Current policies are attempting to broaden the mental health agenda to be more inclusive. Recent rhetorical advances, such as those achieved with parity legislation, have emboldened some to favor policies that focus on the integration of mental health into the mainstream of health care. The impulse to broaden the scope of mental health initiatives affects thinking about health care financing, research funding, and service development.

The danger of such a broadening of the agenda is a loss of special status and concern for the least well off. In managed care organizations, mental health carve-out plans protect narrow mental health interests at the expense of integration of health and mental health care. In research, subsuming all investigations of mental health under neuroscience presents the risk that efforts to understand the most severe illnesses will be overshadowed by interest in elucidating day-to-day behavior. Mainstreaming housing for the least well off may result in lack of needed supports for those who are most impaired.

For decades the mental health policy field has been concerned about the downside of mainstreaming and the loss of a special focus on mental illness or on the least well off. The time has come to take what we have learned about the least well off and our established commitment to them and broaden our scope. The report on mental health expected from the Surgeon General is confronting this very issue. The principal message of this report is likely to be that mental health flows in the mainstream of public health. The details of the report, reviewing the state of current knowledge about mental health and mental illness, will lay the foundation for policy in the future. The perspective will be broad, but concerns for the least well off are likely to remain a priority (Center for Mental Health Services and the Office of the Surgeon General, unpublished background documents, 1998). The commitment of more than two decades to the interests of the least well off should not be drowned in a broadened public health mainstream.

The author thanks Robert Rosenheck, M.D., for helpful comments. This work was supported by grant MH-43703 from the National Institute of Mental Health.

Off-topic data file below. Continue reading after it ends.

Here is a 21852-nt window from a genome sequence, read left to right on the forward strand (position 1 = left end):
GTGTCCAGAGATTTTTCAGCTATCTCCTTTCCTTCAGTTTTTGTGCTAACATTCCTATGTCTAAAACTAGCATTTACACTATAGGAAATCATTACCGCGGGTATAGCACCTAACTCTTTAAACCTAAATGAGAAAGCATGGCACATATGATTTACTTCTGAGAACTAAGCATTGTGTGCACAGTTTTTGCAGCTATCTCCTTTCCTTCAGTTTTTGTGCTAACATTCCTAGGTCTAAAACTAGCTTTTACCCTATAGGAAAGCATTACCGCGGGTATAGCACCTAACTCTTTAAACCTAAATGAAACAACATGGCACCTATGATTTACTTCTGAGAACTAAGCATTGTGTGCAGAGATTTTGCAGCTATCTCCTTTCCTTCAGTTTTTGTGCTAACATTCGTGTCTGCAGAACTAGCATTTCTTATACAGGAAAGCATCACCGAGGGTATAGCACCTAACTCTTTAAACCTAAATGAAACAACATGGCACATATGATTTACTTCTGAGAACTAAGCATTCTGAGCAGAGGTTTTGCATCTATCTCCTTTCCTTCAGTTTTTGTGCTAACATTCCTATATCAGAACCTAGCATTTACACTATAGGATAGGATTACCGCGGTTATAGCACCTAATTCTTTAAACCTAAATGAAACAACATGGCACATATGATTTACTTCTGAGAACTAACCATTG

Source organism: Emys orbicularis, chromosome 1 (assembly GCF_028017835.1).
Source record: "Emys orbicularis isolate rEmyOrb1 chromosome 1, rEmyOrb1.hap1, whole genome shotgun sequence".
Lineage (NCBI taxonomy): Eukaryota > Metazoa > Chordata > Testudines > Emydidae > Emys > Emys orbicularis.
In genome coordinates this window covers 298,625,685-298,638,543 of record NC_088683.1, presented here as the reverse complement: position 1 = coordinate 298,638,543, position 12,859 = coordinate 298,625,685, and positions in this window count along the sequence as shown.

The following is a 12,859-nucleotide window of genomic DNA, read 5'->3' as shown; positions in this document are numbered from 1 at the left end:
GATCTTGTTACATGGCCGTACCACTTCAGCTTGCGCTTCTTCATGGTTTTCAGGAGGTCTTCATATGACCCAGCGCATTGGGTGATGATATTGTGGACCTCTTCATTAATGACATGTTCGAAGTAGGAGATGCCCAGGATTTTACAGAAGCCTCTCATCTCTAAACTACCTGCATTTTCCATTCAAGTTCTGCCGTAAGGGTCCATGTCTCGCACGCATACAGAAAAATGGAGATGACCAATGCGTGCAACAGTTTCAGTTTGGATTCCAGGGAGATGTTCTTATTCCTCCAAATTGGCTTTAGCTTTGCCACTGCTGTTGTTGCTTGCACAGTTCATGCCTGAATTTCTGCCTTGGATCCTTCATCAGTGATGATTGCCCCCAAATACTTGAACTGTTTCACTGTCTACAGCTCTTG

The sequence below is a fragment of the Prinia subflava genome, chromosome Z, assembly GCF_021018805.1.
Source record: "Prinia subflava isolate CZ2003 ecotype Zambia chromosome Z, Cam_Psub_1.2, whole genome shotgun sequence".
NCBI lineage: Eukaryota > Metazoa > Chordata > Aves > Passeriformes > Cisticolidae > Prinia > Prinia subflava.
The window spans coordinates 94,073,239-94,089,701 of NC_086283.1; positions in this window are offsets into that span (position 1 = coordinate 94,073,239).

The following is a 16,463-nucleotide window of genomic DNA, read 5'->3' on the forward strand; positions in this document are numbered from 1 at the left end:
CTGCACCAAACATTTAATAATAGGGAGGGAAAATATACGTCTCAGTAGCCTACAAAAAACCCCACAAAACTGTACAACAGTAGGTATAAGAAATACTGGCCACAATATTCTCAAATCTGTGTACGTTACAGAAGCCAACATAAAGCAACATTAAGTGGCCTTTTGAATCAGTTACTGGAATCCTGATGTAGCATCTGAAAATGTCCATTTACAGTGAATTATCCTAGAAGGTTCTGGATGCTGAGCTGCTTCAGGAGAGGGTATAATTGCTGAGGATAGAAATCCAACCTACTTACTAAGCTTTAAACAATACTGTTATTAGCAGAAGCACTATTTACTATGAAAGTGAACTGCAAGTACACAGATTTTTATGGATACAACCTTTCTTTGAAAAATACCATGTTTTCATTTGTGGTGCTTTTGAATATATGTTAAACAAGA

Dr. Goldman is professor of psychiatry at the University of Maryland School of Medicine in Baltimore. Address correspondence to him at 10600 Trotters Trail, Potomac, Maryland 20854. This paper is one of a series of three papers in this issue on care of the least well off in mental health services.

Morrissey JP, Goldman HH: Cycles of reform in the care of the chronically mentally ill. Hospital and Community Psychiatry 35:785-793,  1984
 
Goldman HH, Morrissey JP: The alchemy of mental health policy: homelessness and the fourth cycle of reform. American Journal of Public Health 75:727-731,  1985
 
Grob G: The Mad Among Us. New York, Free Press, 1994
 
Tessler RC, Goldman HH: The Chronically Mentally Ill. Cambridge, Mass, Ballinger, 1982
 
Goldman HH, Morrissey JP, Ridgely MS, et al: Lessons from the Program on Chronic Mental Illness. Health Affairs 11(3):51-68,  1992
 
Returning the Mentally Disabled to the Community: Government Needs to Do More. Washington, DC, General Accounting Office, 1977
 
Turner JC, TenHoor WJ: The NIMH Community Support Program: pilot approach to a needed social reform. Schizophrenia Bulletin 4:319-348,  1978
 
Toward a National Plan for the Chronically Mentally Ill. Washington, DC, Department of Health and Human Services, 1980
 
Foley HA, Sharfstein SS: Madness and Government: Who Cares for the Mentally Ill? Washington, DC, American Psychiatric Press, 1983
 
Goldman HH, Gattozzi AA: Balance of powers: Social Security and the mentally disabled, 1980-1985. Milbank Quarterly 66:531-551,  1988
 
Koyanagi C, Goldman HH: The quiet success of the National Plan for the Chronically Mentally Ill. Hospital and Community Psychiatry 42:899-905,  1991
 
Jencks SF, Goldman HH: Implications of research for psychiatric prospective payment. Medical Care 25(suppl 9):S42-S51, 1987
 
Sharfstein SS, Goldman HH: Financing the medical management of mental disorders. American Journal of Psychiatry 146:345-349,  1989
 
Goldman HH, Runck B: Social Security Administration revises mental disability rules. Hospital and Community Psychiatry 36:343-345,  1985
 
Cohen M, Somers S: Supported housing: insights from the Robert Wood Johnson Foundation Program on Chronic Mental Illness. Psychosocial Rehabilitation Journal 13(4):43-50,  1990
 
Frank RG, Goldman HH, McGuire TG: A model mental health benefit. Health Affairs 11(3):98-117,  1992
 
National Advisory Mental Health Council: Health care reform for severe mental illnesses. American Journal of Psychiatry 150:1447-1465,  1993
 
Shore MF, Cohen MD: Introduction. Milbank Quarterly 72:31-35,  1994
 
Lehman AF, Postrado LT, Roth D, et al: Continuity of care and client outcomes in the Robert Wood Johnson Foundation Program on Chronic Mental Illness. Milbank Quarterly 72:105-122,  1994
 
Newman SJ, Rechovsky JD, Kaneda K, et al: The effects of independent living on persons with chronic mental illness: an assessment of the Section 8 certificate program. Milbank Quarterly 72:171-198,  1994